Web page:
Five Things You Simply Can’t Forget in Your New Hire’s First Week

For new hires, the first day on the job can feel like they’re at the foot of a mountain about to take the first step up a ridiculously tall peak like Kilimanjaro or Everest.

Even if they’ve prepared for years to hone the right skills and are excited about this new adventure, it is still a hard, uphill journey that requires lots of endurance.

Keeping that in mind, here are five things you cannot forget if you want to start your new hire’s first week off on the right foot:

1. Check out the surroundings

When new hires start on day one, something that will make them feel more comfortable is being shown around and introduced to other employees (especially the team who they’ll be working with the most).

Most importantly, your current employees — and management — need to care that new hires are there. After all, they will be helping with the workload, so current employees should be happy about that. New hires need to feel included, valued and celebrated from day one.

2. Basic training

Your new hires don’t know how things work around your office. They need to be trained on how you share information and standard processes.

New hires also need to be set up with all the tools needed to do their job well from day one. Make sure they have a computer, phone, access to the company’s systems and other office supplies so that they can be productive right away.

3. Buddy up

Pairing up new hires with a mentor — a seasoned employee who will make the new hire feel comfortable and can answer questions, provide support and give advice — is a great way to make sure your new hires are taken care of. The manager should not be chosen for this task.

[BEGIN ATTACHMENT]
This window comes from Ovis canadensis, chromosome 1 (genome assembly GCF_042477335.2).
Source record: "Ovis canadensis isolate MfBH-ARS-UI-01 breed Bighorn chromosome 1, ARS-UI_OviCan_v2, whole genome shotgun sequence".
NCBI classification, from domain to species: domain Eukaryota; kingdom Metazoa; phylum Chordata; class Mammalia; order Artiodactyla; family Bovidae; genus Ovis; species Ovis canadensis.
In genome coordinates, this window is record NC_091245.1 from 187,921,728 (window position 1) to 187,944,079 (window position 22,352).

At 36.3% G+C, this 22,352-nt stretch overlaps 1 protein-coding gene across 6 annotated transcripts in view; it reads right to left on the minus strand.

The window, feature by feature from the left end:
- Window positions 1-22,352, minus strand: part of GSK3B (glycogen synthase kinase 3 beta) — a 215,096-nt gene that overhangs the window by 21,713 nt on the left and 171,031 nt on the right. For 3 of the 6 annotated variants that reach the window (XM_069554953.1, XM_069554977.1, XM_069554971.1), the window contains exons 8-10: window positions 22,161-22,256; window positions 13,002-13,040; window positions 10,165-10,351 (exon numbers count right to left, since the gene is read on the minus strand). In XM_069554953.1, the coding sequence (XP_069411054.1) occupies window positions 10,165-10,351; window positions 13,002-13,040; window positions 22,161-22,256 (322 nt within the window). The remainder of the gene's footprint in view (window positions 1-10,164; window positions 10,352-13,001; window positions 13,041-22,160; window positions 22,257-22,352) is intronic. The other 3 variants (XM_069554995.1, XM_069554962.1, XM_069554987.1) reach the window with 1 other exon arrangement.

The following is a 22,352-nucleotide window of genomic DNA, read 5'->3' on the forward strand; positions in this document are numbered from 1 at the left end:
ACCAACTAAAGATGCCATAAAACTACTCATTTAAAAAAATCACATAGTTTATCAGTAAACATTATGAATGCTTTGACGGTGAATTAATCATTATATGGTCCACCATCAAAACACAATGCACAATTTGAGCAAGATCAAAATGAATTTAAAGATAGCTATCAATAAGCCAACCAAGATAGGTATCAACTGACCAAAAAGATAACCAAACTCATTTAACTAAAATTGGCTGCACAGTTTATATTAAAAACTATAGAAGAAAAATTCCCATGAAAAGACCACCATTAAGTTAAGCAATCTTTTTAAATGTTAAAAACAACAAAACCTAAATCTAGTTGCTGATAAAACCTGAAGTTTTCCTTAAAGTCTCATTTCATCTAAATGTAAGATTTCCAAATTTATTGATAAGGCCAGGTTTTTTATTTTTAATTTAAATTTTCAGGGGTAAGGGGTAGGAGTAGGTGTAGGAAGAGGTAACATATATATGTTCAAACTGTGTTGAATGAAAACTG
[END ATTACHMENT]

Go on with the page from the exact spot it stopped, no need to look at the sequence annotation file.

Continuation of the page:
A mentor can show the new hires the ropes and tell them the little insider things that will make adapting to their new surroundings easier. In addition, a mentor will be able to check in often with the new hires, keep up a continual communication, stay interested in their success, and be a friend. No one wants to feel forgotten or not part of the team. If new hires feel they have a friend, they will feel more committed to the company.

4. On-the-job training

This more specific hands-on training can really set your new hires up for success. They need to receive organized, relevant and well-timed content so they can begin to be productive as soon as possible.

The trainer needs to make sure new hires are not being overwhelmed with too much information, so information needs to be offered in a steady, easy-to-manage flow. Too much information can overwhelm them, while not enough information can leave them feeling out-of-place and alone.

And don’t forget the big picture. It’s important for new hires to really understand your company’s vision and how their job role fits in to the success of the company.

5. Get ready, set, go!

People want to feel they’re contributing right out of the starting block, so an early assignment or project is a great idea. Make sure it’s an assignment that really matters and will give them a feel for what they’ll be doing.

Of course, feedback at this point should be delicate, respectful, and encouraging to make sure you don’t squash a fresh perspective and excitement to start contributing. It should get them more excited to become productive and start making a difference.

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The first week sets the stage for the entire adventure. It’s a make-or-break week that new hires sometimes look at as a trial period.

After all, the employee usually isn’t as invested as the company is at that point, considering the high costs of hiring. It is important for companies to still be selling themselves to the applicant.

Of course, some of these first-week musts need to carry over into the next several months, as it can take up to six months to get new hires fully acclimated.

But it all starts with the first week – make sure you’re taking the necessary steps to put your employees on the path to succeed. Because when your new hires succeed, your business succeeds, and before you know it, you’re all at the top of Kilimanjaro.